Jul 25, 2014
Nonprofits are continually looking for new ways to direct potential givers to their online donation forms, and this requires a combination of creativity, innovation and evaluation. However, each of these components demands a certain amount of individual attention and strategy to maximize their fundraising potential.
Creativity can be a tricky attribute to nail down, though it's especially necessary in your fundraising staff and media managers. When recruiting, you'll want to look for not only evidence of past creative tactics, but also the potential and ability to apply that creativity to your nonprofit. You may even want to offer options and advice to encourage thinking outside the box in all your employees. This might be as simple as advocating free time allocated to the creative arts - going to a live event, watching a movie or visiting a museum are three activities Geoff Livingston recommended on his blog. Additional suggestions included taking a nap, journaling, spending more time with your kids or partner and hiking, enjoying the sunrise or set. Take a walk, work from a new location, such as a cafe, and read, listen or watch something inspiring or funny, Jeff Brooks added at Future Fundraising Now.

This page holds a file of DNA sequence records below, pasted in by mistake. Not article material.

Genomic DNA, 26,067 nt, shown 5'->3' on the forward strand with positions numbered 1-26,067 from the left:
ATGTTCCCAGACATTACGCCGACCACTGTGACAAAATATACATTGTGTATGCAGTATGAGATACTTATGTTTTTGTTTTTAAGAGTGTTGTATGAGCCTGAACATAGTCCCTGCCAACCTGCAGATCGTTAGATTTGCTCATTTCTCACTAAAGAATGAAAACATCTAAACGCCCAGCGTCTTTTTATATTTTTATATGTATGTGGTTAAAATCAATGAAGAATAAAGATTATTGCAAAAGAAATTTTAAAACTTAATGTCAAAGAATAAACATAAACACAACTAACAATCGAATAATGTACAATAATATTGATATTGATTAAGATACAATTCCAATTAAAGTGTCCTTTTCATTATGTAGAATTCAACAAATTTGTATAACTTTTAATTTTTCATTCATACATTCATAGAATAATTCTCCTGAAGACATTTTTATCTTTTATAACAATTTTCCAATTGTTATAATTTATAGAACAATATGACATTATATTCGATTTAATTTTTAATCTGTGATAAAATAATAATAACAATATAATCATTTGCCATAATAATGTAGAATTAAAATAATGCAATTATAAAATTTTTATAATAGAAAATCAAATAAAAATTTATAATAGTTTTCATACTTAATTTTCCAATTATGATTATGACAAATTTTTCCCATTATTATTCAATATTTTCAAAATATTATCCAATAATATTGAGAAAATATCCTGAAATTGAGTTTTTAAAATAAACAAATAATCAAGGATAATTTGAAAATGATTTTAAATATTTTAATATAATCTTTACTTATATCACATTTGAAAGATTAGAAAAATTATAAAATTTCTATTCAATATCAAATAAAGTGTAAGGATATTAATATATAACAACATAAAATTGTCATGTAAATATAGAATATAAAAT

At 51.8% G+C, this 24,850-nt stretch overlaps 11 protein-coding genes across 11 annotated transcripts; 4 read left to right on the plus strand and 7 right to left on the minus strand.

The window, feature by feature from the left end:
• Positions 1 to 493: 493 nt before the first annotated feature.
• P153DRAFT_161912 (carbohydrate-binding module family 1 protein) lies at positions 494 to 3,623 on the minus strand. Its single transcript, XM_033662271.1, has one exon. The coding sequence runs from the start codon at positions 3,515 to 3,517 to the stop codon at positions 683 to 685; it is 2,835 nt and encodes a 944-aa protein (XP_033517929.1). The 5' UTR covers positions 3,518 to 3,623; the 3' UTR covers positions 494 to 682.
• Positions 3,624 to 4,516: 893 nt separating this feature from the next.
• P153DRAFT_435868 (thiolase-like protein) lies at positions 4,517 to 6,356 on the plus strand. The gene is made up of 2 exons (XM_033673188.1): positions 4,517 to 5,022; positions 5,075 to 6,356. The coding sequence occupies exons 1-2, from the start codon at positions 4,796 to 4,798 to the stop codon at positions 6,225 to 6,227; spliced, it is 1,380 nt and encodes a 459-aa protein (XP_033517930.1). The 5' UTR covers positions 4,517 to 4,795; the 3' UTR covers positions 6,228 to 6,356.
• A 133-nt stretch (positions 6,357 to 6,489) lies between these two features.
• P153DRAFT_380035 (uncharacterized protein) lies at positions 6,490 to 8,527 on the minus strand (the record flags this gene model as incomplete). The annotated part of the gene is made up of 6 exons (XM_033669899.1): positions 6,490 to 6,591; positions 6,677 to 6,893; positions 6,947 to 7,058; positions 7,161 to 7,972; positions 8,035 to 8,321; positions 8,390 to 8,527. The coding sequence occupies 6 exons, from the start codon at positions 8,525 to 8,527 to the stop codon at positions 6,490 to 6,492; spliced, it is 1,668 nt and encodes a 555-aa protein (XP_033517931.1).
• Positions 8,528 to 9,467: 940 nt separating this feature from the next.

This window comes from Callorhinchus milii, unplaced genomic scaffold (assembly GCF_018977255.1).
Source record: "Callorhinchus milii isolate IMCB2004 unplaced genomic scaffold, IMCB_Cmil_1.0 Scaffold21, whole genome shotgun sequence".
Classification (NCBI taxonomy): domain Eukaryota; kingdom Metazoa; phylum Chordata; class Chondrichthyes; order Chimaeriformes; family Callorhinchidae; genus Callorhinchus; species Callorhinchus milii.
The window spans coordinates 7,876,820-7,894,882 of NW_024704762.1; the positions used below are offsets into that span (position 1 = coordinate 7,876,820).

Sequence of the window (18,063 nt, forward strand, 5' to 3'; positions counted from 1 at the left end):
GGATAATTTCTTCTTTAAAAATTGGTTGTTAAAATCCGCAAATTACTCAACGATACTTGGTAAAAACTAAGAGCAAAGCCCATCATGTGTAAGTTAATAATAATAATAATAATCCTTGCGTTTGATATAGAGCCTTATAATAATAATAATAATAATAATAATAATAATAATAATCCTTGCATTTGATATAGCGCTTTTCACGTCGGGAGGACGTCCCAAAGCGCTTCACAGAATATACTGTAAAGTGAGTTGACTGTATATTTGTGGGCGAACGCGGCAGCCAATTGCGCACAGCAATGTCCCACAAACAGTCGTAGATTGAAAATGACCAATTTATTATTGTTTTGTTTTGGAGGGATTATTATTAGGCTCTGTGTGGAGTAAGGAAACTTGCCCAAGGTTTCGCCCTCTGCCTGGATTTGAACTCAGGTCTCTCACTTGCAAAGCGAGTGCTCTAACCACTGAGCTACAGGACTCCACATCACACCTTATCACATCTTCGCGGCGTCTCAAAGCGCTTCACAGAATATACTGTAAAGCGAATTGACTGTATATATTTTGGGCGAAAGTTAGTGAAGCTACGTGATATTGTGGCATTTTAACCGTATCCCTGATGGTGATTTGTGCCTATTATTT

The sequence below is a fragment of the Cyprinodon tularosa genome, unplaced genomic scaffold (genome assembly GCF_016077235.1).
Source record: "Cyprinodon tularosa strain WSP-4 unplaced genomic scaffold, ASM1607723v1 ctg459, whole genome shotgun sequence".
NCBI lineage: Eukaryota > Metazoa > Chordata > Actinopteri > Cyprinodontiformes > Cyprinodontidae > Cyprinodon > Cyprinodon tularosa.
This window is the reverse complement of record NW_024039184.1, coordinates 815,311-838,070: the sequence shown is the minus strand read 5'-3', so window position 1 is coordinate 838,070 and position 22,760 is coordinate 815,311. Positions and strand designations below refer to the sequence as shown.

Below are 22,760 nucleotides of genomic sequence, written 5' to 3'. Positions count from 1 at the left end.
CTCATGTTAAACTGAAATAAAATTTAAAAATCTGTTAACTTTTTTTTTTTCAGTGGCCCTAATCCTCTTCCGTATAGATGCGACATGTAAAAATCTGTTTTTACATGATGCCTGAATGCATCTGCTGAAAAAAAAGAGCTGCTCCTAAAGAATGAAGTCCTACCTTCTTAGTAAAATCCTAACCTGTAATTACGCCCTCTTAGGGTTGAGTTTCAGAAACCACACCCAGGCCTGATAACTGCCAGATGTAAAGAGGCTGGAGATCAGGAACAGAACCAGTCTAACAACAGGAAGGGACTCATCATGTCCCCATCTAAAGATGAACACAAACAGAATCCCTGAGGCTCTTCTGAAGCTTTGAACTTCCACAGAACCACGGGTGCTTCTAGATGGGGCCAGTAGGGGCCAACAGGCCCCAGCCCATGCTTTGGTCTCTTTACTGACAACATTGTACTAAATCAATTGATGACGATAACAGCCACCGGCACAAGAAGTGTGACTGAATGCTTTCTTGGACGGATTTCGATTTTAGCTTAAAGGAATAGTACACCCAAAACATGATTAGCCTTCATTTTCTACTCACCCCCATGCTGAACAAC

Take risks with your creativity
As essential as creativity will be to your fundraising, it can be seriously hindered by an unwillingness to innovate. Once you've found your new takes and groundbreaking campaign, you have to conquer the fear to take a risk. Nonprofit innovation is about moving forward in spite of fear, Michael Smith, Director of the White House's Social Innovation Fund, advised in a keynote speech, FrogLoop reported. Much like still relatively new fields like online donating, your fundraising should not all be wildly creative and high-risk endeavors. However, nonprofits are encouraged to bet big, experiment and embrace failure - make bold moves to affect serious change. Innovation and creativity go hand in hand, your nonprofit should generate a long list of potential approaches and unique ways to enact them.
Know when you're wrong
The third and necessary follow-up to creativity and innovation is evaluation. Failure, while not to be feared, is only useful if your nonprofit has an evaluation system in place to learn from those mistakes. Developing effective awareness-raising strategies requires that charities look closely at what works and what fails, both as an instigator for creative and innovative change and as an analysis of subsequent risks.